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Was the plot really that confusing? I liked it. Only on 1st disc. *SPOILERS*

#1DidymusicationPosted 6/1/2012 6:24:07 PM
**NOTE** SPOILERS **NOTE**

I made this post to resolve some confusions. I just started this game. I played it once before 10 years ago but I forgot about it. Now giving it a second chance I regret my forgetfulness.











(I have left out small details to save character space.)

I don't understand why people are confused by the plot. I thought it was fairly clear.


I think the plot is fairly easy to follow.


I haven't finished the game yet (still on the first disc) but so far I understand it along the line to give you a brief description of the events that take place.


In the beginning your mission is to go along and remove Galabaian forces which have occupied a city. The garden enlists a mercenary/diplomatic force called the SeeD (similar to the Jedi in which they act as diplomats and warriors and peace keepers.) They are assigned to occupy the city and drive out the Galabanian aggressors in return for fulfilling the prerequisites of being a SeeD member thus following graduation.

Anyways after the beach assault you then approach a town square where you were supposed to stand guard, but Seifer, decides to lead an assault towards the communication tower, which had been offline for several decades, where he then confronts two Galabanian soldiers, Biggs and Wedge whom are trying to reinstate the communication tower leading to a successful activation then leading to a fight, followed by a giant flying monster, and thus the activation of some giant spider robot thing (I forget the name.) Afterwards the character must escape fighting the invulnerable spider (disabling it at points) along the way leading back to the beaches where it is then fired upon and killed successfully.

Then follows the party, introduction of Rinoa


Later on you then approach Cid tasks you with helping a rebel group called the "Forest Owls," Orders derived from Rinoha in a Galabanian occupied city of Timber, under the dictatorship of president who is to be kidnapped by changing his trains with the rebel decoy train. On the way you go to into some sort of dream world shared by Zell Selphie, and Squall about some guy who is attracted to a woman named Julia. They thusly wake up, approaching Timber, meeting a man named Watts, thus changing trains, later meeting Rinoa who hands Squall a letter from Cid informing that they are to be on assignment until after the liberation of Timber. You then redirect the train cars replacing it with the dummy cars thus leading to the confrontation with the president (a body double.)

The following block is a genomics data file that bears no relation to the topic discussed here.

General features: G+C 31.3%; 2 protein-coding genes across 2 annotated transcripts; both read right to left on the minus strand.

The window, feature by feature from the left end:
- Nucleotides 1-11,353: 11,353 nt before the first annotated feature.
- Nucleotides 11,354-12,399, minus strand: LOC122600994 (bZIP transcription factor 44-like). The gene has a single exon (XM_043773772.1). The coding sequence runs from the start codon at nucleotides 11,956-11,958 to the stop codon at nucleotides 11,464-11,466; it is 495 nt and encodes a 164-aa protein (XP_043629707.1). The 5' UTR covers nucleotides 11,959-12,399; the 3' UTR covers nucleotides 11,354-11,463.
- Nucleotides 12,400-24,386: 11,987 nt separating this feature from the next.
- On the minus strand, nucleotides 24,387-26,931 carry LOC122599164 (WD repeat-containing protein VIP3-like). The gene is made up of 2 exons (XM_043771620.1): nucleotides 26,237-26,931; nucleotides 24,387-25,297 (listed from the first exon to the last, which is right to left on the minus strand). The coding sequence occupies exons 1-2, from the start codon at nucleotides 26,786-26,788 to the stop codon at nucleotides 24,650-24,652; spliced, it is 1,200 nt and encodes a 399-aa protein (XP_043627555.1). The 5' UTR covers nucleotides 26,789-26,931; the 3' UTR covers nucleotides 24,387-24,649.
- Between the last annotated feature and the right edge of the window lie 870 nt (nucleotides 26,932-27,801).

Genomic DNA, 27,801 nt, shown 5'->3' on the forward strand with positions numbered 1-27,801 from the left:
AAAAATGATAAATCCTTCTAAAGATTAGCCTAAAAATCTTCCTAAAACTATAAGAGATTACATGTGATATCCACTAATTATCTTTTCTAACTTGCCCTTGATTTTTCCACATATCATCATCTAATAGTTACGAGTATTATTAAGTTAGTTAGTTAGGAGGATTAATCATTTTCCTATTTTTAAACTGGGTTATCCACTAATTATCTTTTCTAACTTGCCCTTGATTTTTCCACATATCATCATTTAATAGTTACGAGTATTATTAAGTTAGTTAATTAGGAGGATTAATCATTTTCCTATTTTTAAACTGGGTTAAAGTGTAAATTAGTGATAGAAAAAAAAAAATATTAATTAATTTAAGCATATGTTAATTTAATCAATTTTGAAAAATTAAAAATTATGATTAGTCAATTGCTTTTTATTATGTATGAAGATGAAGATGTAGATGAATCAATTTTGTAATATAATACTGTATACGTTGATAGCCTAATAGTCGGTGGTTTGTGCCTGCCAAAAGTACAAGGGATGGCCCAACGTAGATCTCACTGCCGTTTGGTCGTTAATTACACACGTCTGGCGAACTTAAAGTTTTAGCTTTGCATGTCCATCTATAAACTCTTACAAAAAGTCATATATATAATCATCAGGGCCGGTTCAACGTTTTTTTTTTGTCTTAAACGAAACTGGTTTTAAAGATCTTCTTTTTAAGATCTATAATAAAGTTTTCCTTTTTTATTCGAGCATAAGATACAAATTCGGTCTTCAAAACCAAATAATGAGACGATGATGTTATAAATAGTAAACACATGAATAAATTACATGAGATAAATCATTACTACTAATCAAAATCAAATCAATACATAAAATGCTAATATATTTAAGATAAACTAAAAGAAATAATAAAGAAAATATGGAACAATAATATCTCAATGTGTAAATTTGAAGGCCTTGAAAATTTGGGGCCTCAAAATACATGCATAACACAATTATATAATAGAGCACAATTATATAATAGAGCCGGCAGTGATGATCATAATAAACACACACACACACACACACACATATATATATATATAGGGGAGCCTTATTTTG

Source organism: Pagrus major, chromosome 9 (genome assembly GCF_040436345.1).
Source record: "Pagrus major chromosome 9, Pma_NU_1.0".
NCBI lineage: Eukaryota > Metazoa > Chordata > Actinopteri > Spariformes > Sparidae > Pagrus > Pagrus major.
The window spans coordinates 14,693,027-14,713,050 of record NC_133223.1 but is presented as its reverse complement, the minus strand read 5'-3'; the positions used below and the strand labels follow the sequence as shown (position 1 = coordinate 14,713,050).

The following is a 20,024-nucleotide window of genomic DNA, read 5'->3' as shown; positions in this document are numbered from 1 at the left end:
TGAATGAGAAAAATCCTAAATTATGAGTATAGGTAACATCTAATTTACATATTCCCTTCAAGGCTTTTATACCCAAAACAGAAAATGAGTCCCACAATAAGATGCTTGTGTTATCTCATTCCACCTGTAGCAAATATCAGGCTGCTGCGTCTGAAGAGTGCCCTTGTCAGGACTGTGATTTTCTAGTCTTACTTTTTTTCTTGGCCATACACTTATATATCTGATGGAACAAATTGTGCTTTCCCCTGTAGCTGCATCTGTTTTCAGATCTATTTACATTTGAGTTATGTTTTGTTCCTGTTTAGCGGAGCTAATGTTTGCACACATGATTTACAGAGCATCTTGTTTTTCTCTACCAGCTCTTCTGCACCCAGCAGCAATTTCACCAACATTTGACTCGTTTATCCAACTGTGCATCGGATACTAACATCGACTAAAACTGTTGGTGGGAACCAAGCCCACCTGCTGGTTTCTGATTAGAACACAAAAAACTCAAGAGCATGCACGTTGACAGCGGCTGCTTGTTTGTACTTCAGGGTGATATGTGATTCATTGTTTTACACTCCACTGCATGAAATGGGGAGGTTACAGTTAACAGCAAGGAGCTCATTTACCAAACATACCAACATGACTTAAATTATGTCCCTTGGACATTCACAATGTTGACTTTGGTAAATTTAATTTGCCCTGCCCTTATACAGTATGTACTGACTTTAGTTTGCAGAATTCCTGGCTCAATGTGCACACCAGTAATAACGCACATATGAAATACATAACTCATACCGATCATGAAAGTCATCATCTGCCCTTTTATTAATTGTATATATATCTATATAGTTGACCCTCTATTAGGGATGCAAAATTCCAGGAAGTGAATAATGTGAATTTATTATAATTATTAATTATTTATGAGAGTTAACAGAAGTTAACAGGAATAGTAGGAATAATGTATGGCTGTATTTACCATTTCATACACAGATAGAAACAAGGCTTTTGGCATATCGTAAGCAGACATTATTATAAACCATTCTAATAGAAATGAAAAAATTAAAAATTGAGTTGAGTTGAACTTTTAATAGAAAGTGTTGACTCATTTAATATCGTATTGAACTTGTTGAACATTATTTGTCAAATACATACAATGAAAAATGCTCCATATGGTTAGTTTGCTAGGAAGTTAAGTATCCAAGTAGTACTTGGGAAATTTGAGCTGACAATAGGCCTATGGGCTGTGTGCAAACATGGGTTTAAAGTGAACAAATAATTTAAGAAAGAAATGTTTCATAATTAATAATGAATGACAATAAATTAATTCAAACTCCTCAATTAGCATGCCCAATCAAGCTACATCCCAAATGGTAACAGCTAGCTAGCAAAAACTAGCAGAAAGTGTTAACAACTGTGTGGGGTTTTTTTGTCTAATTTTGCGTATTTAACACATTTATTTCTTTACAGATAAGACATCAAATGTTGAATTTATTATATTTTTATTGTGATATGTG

Later you then return to Timber to discover it is under a police state due to the attempted kidnapping of the president. The goal of the "Forest Owls" is to broadcast a message, via the Timber broadcasting station (established after the communication tower was reactivated from Biggs and Wedge,) only to discover that armed guards patrolled the station. The president informs his people via broadcast that he has an ambassador known as the Sorceress. Zell accidentally informs the president of involvment from the Balamb garden forcing them to flee to a nearby garden. Afterwards Seifer attempts to kidnap the president followed by the sorceress convincing him to follow her.

Then finally the Forest Owls along side the protagonist (Squall and his friends) leave the city of Timber forced to be redirected to another garden due to Zell's mistake of informing the president of the Balambs involvement with his apprehension.




*As you can see I have not provided all details due to character constraint. The details left out are minor and have little influence over the overall plot.







As of now that is as far as I have gotten through the plot. I think it was pretty straight forward. I made this merely to point out that I don't think it was confusing (my opinion.)




**LET ME KNOW IF I FORGOT SOMETHING**
#2Didymusication(Topic Creator)Posted 6/1/2012 6:37:36 PM